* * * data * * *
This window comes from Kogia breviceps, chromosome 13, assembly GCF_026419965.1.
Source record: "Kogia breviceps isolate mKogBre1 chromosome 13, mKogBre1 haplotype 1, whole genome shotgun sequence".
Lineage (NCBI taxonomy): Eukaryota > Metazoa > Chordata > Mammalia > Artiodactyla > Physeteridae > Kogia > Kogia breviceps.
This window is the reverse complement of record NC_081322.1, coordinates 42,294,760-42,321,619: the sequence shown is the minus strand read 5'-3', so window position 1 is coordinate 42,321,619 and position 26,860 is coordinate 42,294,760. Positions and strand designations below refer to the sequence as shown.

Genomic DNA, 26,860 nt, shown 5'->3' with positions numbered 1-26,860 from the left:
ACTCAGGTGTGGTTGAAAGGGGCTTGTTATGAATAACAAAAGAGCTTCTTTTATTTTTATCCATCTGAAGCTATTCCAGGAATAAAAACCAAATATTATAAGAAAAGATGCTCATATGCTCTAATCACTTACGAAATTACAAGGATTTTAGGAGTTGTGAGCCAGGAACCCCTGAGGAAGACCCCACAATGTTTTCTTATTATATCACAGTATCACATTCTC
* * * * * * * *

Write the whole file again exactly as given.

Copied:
This window comes from Kogia breviceps, chromosome 13, assembly GCF_026419965.1.
Source record: "Kogia breviceps isolate mKogBre1 chromosome 13, mKogBre1 haplotype 1, whole genome shotgun sequence".
Lineage (NCBI taxonomy): Eukaryota > Metazoa > Chordata > Mammalia > Artiodactyla > Physeteridae > Kogia > Kogia breviceps.
This window is the reverse complement of record NC_081322.1, coordinates 42,294,760-42,321,619: the sequence shown is the minus strand read 5'-3', so window position 1 is coordinate 42,321,619 and position 26,860 is coordinate 42,294,760. Positions and strand designations below refer to the sequence as shown.

Genomic DNA, 26,860 nt, shown 5'->3' with positions numbered 1-26,860 from the left:
ACTCAGGTGTGGTTGAAAGGGGCTTGTTATGAATAACAAAAGAGCTTCTTTTATTTTTATCCATCTGAAGCTATTCCAGGAATAAAAACCAAATATTATAAGAAAAGATGCTCATATGCTCTAATCACTTACGAAATTACAAGGATTTTAGGAGTTGTGAGCCAGGAACCCCTGAGGAAGACCCCACAATGTTTTCTTATTATATCACAGTATCACATTCTC